Meaning of Sociology

Sociology 2

The sociology can be understood as a human science that deals with issues of everyday life in a systematic way, developing concepts and methodologies for understanding certain “realities” social. As it is a science that reflects the daily life of social relations, it has a strong importance in raising issues involving conflicts, convergence of interests, power structures, etc.

Sociology seeks to study man in society. In this sense, sociological analyzes involve issues related to material conditions of life to the set of values, cultural elements, which produce the webs of human relationships in collective life. Thus, studies about agrarian and industrial societies emerge, indicating certain historical specificities that outline the interactions between men in a given social context.

The varied range of motivations active in collective life becomes the object of sociological study. When a sociologist approaches a topic, it is soon recognized by the members of a given analyzed society. After all, the sociologist may be touching “wounds” that mark the whole of that human group. It could be the racial issue, for example.

The sociologist initiates a debate about racial prejudice or ethnic conflict within a society, seeking to find the elements that illuminate the issue. It is obvious that many of the subjects dealt with besides being recognized by the social group can be controversial. The importance of treating them by sociology is, among other aspects, to move from the common place of “guessing”, of opinion, to something more complex and endowed with critical capacity.

A professor of sociology in the United States can address the issue of “racism” in that society, even though he is in a southern state, for example, Virginia. For many of the students, this will not be new at first. They probably know stories about it, because they live in that society marked by prejudice.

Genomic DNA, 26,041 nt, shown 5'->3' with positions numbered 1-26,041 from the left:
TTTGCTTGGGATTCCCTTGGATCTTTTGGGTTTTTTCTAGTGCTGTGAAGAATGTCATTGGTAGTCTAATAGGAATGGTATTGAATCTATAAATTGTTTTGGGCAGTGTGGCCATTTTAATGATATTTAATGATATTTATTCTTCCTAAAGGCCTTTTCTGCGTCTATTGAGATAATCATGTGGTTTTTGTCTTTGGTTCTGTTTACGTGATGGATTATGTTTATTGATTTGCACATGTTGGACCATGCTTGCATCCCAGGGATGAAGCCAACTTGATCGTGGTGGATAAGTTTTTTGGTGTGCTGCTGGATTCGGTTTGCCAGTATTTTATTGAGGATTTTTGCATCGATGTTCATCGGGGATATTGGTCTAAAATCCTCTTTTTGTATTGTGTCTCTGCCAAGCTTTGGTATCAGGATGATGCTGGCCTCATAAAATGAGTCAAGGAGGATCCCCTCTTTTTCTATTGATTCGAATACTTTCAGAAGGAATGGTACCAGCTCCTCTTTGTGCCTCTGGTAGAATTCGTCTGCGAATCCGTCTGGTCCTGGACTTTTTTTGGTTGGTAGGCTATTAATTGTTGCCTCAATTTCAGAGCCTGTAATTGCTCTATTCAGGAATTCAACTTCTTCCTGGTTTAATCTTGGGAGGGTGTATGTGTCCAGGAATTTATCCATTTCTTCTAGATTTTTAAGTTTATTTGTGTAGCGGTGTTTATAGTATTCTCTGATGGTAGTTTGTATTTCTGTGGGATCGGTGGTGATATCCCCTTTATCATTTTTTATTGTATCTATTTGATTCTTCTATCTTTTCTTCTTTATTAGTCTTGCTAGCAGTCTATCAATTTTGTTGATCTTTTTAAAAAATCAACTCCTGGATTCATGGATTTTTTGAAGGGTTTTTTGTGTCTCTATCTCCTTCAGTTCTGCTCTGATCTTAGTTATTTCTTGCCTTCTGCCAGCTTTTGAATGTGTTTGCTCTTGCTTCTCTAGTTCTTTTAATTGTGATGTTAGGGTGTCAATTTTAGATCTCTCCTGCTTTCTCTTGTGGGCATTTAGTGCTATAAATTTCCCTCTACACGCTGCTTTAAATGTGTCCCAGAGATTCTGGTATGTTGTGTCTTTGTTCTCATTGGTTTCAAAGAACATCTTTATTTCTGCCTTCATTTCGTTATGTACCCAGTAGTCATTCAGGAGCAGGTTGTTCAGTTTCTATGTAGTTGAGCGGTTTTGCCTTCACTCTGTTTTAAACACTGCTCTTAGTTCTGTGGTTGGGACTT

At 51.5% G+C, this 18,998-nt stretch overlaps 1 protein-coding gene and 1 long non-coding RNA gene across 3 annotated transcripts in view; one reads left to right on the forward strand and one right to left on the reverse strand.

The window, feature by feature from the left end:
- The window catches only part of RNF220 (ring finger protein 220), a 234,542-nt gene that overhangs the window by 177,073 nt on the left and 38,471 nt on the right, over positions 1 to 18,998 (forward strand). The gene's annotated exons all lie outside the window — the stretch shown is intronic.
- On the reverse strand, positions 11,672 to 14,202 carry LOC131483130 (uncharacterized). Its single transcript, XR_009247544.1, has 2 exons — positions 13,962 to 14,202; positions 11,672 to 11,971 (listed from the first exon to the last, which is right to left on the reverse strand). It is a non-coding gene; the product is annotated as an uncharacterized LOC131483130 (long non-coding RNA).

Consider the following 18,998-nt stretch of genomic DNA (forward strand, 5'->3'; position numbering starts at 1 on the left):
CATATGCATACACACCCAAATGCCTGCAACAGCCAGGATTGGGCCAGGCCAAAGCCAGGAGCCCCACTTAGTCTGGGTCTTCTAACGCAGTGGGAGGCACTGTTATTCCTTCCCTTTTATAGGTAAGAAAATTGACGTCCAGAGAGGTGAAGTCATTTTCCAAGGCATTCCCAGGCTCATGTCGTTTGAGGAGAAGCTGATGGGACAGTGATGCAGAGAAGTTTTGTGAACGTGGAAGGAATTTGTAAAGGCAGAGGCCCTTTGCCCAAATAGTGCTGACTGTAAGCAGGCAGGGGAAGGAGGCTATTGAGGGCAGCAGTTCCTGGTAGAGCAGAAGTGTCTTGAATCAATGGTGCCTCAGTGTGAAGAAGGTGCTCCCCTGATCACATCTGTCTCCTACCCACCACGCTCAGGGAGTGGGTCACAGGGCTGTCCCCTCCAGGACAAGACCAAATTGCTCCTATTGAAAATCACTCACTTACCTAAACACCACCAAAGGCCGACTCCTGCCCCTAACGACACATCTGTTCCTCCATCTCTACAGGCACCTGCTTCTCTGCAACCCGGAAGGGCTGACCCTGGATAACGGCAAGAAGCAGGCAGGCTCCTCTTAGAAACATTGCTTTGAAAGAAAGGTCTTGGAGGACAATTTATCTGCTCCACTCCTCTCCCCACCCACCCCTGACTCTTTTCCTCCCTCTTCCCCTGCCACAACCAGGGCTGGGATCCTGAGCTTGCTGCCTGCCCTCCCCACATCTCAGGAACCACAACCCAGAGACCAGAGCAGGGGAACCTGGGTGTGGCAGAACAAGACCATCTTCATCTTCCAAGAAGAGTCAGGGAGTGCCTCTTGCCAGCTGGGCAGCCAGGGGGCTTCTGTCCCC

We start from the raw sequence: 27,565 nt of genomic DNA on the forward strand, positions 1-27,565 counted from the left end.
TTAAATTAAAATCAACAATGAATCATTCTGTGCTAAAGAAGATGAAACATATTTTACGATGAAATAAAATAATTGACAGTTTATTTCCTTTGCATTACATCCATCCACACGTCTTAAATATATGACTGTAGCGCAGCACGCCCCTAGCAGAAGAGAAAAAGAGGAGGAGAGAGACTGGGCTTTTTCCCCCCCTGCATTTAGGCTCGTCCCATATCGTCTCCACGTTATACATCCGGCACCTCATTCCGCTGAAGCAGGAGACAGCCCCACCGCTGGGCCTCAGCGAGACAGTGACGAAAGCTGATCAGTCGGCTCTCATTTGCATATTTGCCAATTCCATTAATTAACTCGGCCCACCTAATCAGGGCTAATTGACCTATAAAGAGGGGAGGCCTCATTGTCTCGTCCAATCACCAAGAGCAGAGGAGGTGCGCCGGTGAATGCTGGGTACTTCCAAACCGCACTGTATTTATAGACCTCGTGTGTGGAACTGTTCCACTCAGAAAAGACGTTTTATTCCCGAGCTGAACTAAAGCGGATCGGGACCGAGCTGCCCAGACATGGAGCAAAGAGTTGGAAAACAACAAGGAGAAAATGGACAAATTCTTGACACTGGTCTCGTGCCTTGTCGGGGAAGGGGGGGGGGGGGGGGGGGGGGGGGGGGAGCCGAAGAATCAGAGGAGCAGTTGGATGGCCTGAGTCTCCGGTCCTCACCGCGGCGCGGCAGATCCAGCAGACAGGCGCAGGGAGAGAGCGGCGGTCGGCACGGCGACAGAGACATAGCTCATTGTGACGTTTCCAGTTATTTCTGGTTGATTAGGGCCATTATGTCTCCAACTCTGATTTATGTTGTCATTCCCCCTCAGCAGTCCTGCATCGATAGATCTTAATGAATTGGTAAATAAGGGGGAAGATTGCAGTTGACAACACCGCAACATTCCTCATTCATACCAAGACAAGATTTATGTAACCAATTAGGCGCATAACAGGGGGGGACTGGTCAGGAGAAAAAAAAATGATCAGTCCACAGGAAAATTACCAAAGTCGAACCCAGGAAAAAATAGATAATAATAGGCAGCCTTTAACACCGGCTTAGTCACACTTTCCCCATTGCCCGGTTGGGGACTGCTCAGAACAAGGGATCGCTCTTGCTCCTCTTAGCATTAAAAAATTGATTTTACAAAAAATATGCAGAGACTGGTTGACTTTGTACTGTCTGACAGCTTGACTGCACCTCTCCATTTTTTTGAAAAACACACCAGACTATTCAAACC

Perhaps the subject chosen by the teacher is even tedious for many in that classroom. However, the teacher, as a sensitization strategy, moves the discussion to India, dealing with that delicate topic when talking about the caste society in the land of the Indians.

The teacher could discuss what would be this type of social organization, what are the problems of sexual relationships between different caste groups in the Hindu view, what are the prohibitions in the relationships between one caste and another, in addition to the economic exploitation resulting from this model of social organization .

After developing certain concepts and working with them historically in India, the teacher will be able to return to the issue of racism in the United States. It is possible for students to see their class as explaining a sociability developed in the southern states of the United States. There was no social caste organization there, but an experience of African slavery and racial discrimination that, in some respects, may resemble the Indian model of sociability.